The inmate population at the D.C. Jail reached 1,694 last night -- the maximum number allowed to be housed there under a federal court order -- despite the release yesterday of 67 inmates whose normal parole dates would have been in the next four days.
Corrections Director James F. Palmer, who ordered his top administrators to return to work to deal with the crisis, said late last night that jail officials were holding weekends-only prisoners on two buses and processing them through the jail in small groups before putting them back on buses for Lorton Reformatory.
Palmer said he believed that the first busload of weekend inmates would be able to leave the jail before midnight last night -- as much as six hours after some of them reported in -- and that the official 4 a.m. count today would be between 1,684 and 1,691.
"I'm in trouble," Palmer said as his aides struggled to process an unexpectedly heavy influx of inmates. "It's just a matter of the clock ticking.
"I have a bus waiting for people who are cleared and a bus waiting for people who are coming in," said Palmer. "The buses are warm . . . . They inmates have got blankets, and we have made arrangements for them to use outside toilet facilities," he said.
It was the fourth straight night that the city avoided violating the inmate ceiling by keeping prisoners on buses for fear that their presence would push the count over 1,694.
American Civil Liberties Union lawyer Alvin Bronstein described the tactic as "the new D.C. Jail annex on wheels."
"It's another example of the lack of planning -- both short and long range -- on the part of the District, and the managerial and bureaucratic ineptitude that specifically pervades the Department of Corrections," said Bronstein. "The whole system is a mess, and they just seem to be digging themselves in deeper."
While prisoners arriving from Superior Court had been detained outside the jail for as long as three hours earlier in the week, such inmates were admitted within an hour of their arrival last night after law enforcement officials questioned the legal and security problems raised by holding inmates on buses for such long periods.
Corrections and other top city officials, hoping to avert last night's crisis, met throughout the afternoon to plan ways to avoid violating the inmate ceiling, which could close the jail to new prisoners.
Earlier in the day there were indications that the city might open an emergency shelter for inmates by nightfall, but late in the day Palmer said that the new facility, to be in the old 9th Police Precinct station at 525 Ninth St. NE, will open on Monday. The facility is expected to house at least 50 minimum-security inmates.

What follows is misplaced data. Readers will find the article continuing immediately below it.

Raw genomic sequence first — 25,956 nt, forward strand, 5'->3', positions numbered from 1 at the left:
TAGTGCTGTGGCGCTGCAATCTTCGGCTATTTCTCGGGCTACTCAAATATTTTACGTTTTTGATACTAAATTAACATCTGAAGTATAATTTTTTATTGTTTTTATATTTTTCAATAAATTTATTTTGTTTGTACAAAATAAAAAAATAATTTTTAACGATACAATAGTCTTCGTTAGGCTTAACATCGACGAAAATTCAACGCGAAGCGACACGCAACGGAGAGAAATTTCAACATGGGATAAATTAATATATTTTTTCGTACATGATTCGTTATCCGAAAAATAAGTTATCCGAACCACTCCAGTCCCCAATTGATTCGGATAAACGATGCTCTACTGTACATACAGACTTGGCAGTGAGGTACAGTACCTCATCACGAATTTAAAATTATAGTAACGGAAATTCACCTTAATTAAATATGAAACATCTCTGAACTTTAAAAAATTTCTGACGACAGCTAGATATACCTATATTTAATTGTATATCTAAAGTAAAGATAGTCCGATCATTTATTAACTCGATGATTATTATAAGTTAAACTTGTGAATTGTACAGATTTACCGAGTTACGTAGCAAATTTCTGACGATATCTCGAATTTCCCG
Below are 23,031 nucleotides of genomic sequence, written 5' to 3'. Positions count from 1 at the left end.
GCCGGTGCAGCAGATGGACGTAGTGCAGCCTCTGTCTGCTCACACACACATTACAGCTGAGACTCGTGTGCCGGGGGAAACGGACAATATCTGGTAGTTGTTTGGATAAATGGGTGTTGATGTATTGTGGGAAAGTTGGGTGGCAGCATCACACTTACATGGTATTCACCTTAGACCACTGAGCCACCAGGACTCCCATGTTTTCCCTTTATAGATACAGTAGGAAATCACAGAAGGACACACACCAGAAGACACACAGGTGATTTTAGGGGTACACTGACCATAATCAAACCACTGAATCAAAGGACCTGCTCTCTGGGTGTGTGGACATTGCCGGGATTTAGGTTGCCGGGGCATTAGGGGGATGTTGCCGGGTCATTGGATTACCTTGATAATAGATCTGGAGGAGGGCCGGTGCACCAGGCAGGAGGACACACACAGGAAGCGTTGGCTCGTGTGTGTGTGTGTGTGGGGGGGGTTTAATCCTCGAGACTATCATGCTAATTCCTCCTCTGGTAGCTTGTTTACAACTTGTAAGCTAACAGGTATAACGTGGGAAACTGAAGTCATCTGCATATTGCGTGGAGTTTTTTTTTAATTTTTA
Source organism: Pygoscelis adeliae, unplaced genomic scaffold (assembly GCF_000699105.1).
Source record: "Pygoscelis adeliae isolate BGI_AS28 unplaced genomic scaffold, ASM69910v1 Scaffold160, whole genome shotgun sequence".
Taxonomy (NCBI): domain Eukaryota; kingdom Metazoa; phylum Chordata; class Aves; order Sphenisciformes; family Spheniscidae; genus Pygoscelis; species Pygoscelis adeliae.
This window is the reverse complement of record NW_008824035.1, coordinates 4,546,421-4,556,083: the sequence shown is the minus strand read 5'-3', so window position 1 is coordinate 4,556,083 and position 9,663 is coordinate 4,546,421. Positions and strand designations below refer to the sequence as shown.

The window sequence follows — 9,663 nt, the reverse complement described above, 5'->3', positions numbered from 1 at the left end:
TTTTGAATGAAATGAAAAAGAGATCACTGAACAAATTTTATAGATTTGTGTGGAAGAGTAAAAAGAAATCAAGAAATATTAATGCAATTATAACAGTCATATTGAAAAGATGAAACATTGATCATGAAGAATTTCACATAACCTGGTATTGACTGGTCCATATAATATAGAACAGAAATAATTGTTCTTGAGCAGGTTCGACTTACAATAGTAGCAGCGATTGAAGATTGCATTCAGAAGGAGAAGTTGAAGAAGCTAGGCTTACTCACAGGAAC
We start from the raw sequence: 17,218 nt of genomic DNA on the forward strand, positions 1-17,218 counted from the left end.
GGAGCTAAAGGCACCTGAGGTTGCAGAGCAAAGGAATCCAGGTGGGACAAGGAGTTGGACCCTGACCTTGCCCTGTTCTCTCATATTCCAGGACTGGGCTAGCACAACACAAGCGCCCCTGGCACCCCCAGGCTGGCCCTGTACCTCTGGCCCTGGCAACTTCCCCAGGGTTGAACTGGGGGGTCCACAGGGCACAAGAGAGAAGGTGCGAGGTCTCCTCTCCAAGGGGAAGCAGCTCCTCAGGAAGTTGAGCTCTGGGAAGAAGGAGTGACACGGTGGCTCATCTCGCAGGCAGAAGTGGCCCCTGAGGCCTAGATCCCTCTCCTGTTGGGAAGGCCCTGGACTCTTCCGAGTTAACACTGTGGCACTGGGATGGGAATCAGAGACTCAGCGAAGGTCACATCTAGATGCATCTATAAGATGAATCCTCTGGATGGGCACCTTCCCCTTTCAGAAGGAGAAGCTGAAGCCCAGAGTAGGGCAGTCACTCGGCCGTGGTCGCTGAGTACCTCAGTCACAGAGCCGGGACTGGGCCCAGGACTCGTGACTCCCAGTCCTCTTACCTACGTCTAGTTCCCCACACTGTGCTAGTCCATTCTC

City Administrator Thomas Downs said the two-story building will be used primarily to house inmates on work-release. "This is not a jail, this is not a prison. It will be even more rigidly screened than a halfway house," Downs said.
Despite the early release of the parolees, the delay in opening the temporary facility meant that corrections officials had to scramble for space to house 77 weekends- only inmates, which Palmer said was the largest number in the department's history.
Palmer said that to provide a cushion for any incoming inmates today he hoped to transfer 13 more prisoners to Lorton.
The city's decision to open a temporary building came a day after U.S. District Judge William B. Bryant denied the city's request to make the federal government responsible, along with the city, in meeting the court-ordered ceiling at the jail.
Bryant is considering a request by attorneys for jail inmates to hold the city in contempt and fine it $50,000 for violating the population ceiling on Dec. 7 and then attempting to cover up the violation.
In announcing the opening of the temporary facility, city officials said they expected that the Justice Department will resume taking newly sentenced D.C. inmates "if and when the population at the jail nears the court-imposed cap of 1,694."
The federal government announced Jan. 14 that it was ending a 4 1/2-month agreement to take those inmates because the city was not making progress on building a permanent new prison in the city.
City officials have repeatedly asked the federal government to resume taking the inmates, but Deputy Attorney General D. Lowell Jensen has said that the government will not reconsider its decision until the city opens some temporary facilities.
Assistant U.S. Attorney Royce C. Lamberth, who has been the Justice Department's main negotiator, said last night that he had no comment on the city's renewed request.
In the past, federal officials have indicated that the city would have to provide a large number of new spaces before additional inmates are taken into the federal system, which now houses about 2,500 D.C. prisoners.
U.S. Marshal Herbert Rutherford, whose deputy marshals are responsible for transporting D.C. inmates, said that the District's refusal to allow inmates to enter the jail is "burdening my manpower and certainly burdening my budget, and I don't feel it's fair."
He said prisoners forced to spend several hours on the buses have become increasingly "disgruntled." If jail officials continue to keep inmates on buses for hours, Rutherford said, he will ask that D.C. Corrections Department personnel go to the court cell block and guard the inmates until their entry can be assured at the jail.